I previously wrote an article discussing a claimant’s obligation to mitigate his or her loss. The last article discussed the general application of the principle of mitigation and what would be expected of the claimant.  There have been a number of notable examples over the years as to how the court has applied the principle. We look at these in more detail below.

Walker v Medlicott

There is authority to suggest that courts will find that a claimant has failed to mitigate its loss where:

  • the claimant could have taken steps before commencing litigation
  • which if successful, would have extinguished the claimant’s loss.

In the case of Walker V Geo H Medlicott & Son (a firm) [1999] 1 WLR 727, the claimant brought a claim against a firm of solicitors for professional negligence.  He had been the intended beneficiary of a will. However, the solicitors’ negligent drafting had led to the gift being left out and the claimant losing his legacy.  The solicitors defended the claim on the basis of the claimant’s failure to mitigate.  They pointed out that the claimant could have first applied to rectify the will. If he had done so, then there was a good chance that the will would have been rectified and the claimant would not have suffered a loss. The defendant argued that the failure to attempt rectification amounted to a failure on the part of the claimant to mitigate his loss.
At first instance, the Court ruled that there had been a failure by the claimant to mitigate his loss.  On appeal, the Court of Appeal upheld the judge’s decision. The Court of Appeal commented that rectification was a clear alternative to the professional negligence claim. Further, fairness required that the claimant share the cost of putting things right by attempting rectification first.  Had the rectification proceedings failed for any reason then claimant could still have brought the professional negligence claim.

After Walker v Medlicott

Walker -v- Medlicott caused consternation for some time over what claimants are required to do mitigating their loss.  The reasoning behind the decision appeared to be that where an opportunity to remedy the damage existed (i.e. the rectification of the will in the case of Walker -v- Medlicott) then that approach should be attempted first, before any claim is brought in negligence.
However, a more recent case indicates that the courts see Walker -v- Medlicott very much as contained to its own facts.  For example, the courts continue apply the case of Pilkington -v- Wood [1953] CH 770. In that case, the High Court ruled it was not necessary for a claimant to embark on a complicated, difficult and uncertain piece of litigation against a third party in order to mitigate their loss.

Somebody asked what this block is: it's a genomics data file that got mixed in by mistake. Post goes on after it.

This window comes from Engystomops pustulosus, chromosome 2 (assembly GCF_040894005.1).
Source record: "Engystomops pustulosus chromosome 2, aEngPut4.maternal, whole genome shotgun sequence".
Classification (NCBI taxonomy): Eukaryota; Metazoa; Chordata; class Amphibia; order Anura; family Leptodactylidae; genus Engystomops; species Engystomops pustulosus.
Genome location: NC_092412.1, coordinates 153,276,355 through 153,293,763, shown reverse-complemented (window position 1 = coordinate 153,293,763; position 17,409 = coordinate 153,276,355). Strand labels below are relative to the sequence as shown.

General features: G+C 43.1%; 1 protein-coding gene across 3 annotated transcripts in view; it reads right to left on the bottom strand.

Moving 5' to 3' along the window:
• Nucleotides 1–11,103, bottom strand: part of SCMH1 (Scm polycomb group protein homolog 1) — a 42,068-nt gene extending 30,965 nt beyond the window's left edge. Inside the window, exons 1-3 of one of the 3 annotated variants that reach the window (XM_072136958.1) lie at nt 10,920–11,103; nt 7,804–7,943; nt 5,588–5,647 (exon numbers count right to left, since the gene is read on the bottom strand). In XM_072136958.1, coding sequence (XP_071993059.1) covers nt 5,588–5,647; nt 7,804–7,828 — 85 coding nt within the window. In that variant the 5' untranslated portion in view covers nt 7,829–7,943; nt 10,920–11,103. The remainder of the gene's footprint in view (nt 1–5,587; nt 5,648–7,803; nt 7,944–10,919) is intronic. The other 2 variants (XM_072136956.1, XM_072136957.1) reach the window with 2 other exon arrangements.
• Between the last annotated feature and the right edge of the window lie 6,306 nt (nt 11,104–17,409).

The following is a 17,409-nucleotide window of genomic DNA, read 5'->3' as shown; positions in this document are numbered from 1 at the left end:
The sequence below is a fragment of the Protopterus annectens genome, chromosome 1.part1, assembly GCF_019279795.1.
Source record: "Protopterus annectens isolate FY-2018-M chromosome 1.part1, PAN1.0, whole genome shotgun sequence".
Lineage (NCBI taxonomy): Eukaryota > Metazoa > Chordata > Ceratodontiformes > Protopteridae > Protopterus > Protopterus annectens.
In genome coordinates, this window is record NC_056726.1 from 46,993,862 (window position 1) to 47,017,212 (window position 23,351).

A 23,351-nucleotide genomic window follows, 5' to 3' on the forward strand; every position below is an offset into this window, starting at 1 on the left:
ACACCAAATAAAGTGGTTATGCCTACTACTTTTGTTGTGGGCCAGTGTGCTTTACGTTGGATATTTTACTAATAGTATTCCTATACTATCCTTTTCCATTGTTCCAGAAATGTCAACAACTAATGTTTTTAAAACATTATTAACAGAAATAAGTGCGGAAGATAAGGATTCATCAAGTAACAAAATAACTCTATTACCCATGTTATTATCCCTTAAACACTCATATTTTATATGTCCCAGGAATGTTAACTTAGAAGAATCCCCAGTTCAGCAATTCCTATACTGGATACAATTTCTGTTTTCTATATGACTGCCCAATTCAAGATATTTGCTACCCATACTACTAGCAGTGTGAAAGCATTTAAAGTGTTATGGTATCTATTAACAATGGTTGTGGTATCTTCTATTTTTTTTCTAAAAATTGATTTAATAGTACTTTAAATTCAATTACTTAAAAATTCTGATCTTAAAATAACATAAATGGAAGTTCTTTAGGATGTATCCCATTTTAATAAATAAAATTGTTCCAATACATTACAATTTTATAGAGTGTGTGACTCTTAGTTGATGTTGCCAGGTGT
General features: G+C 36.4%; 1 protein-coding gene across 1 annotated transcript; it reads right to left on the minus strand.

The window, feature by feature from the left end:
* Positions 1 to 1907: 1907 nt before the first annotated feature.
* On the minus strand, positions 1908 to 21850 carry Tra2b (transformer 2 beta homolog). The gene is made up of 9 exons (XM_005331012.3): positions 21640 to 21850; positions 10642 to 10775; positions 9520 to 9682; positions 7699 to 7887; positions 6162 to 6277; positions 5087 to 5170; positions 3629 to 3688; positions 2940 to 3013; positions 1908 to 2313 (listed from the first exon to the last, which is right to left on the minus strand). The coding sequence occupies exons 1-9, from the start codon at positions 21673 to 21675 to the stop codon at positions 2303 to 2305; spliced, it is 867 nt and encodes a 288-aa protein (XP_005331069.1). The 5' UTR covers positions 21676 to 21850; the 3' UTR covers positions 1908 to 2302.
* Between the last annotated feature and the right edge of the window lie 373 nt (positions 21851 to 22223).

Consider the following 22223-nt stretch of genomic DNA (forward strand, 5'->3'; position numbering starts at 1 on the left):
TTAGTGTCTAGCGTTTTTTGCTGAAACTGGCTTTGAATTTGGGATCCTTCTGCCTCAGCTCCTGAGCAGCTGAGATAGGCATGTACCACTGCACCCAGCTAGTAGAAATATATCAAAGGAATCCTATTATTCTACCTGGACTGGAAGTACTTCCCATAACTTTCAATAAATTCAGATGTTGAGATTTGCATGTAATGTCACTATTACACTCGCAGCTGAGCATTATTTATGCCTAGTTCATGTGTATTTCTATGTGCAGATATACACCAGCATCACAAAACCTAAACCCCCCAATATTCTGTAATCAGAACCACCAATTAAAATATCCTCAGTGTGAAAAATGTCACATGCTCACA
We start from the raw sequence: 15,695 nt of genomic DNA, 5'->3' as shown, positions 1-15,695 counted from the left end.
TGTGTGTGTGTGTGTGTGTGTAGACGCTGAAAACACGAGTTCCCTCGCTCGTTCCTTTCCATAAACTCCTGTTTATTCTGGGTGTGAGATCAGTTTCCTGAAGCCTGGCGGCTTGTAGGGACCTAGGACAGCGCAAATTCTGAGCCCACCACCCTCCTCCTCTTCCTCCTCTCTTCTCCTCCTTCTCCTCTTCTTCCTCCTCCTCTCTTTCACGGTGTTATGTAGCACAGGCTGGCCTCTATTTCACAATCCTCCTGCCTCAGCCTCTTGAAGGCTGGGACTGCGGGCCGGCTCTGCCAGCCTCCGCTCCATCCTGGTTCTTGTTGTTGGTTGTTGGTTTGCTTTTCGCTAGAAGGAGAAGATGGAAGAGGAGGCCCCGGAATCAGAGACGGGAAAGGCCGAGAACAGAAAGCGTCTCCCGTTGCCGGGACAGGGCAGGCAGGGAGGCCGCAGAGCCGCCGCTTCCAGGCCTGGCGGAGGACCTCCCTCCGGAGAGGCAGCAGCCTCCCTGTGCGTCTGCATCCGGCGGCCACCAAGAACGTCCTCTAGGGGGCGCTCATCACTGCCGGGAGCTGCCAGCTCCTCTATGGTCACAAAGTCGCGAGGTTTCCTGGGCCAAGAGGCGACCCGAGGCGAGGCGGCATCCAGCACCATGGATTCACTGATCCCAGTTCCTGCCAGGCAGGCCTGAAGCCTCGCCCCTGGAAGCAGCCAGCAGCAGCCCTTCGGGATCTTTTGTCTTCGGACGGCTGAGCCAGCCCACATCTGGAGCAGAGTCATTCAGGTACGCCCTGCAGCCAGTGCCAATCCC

Lagden v O’Connor – an exception?

One definite exception to the need to mitigate loss is contained in the case of Lagden v O’Connor [2004] 1 AC 1067.  This case concerned a claimant whose car had been badly damaged in an accident.  The claimant was unable to afford to hire a car while his original car was repaired and therefore arranged to hire a car based on credit. This naturally incurred interest and was more expensive. The defendant argued that he should not be held liable for the extra cost, as by entering into the more expensive rental agreement the claimant failed to mitigate his loss.  The case eventually reached the House of Lords where their Lordships ruled that the claimant had not failed to mitigate his loss.  The Law Lords decided that the claimant should not be prejudiced by his financial inability to mitigate.  Ultimately, the defendant took his victim as he found him.
As the above examples show, the issue of mitigation of loss is extremely complicated and is far from settled.  Exactly what a claimant has to do to successfully mitigate their loss cannot be said with any certainty.  Therefore, a claimant is best advised to act as reasonably as possible and do what they can to reduce their loss, without putting an unnecessarily oppressive burden upon themselves.
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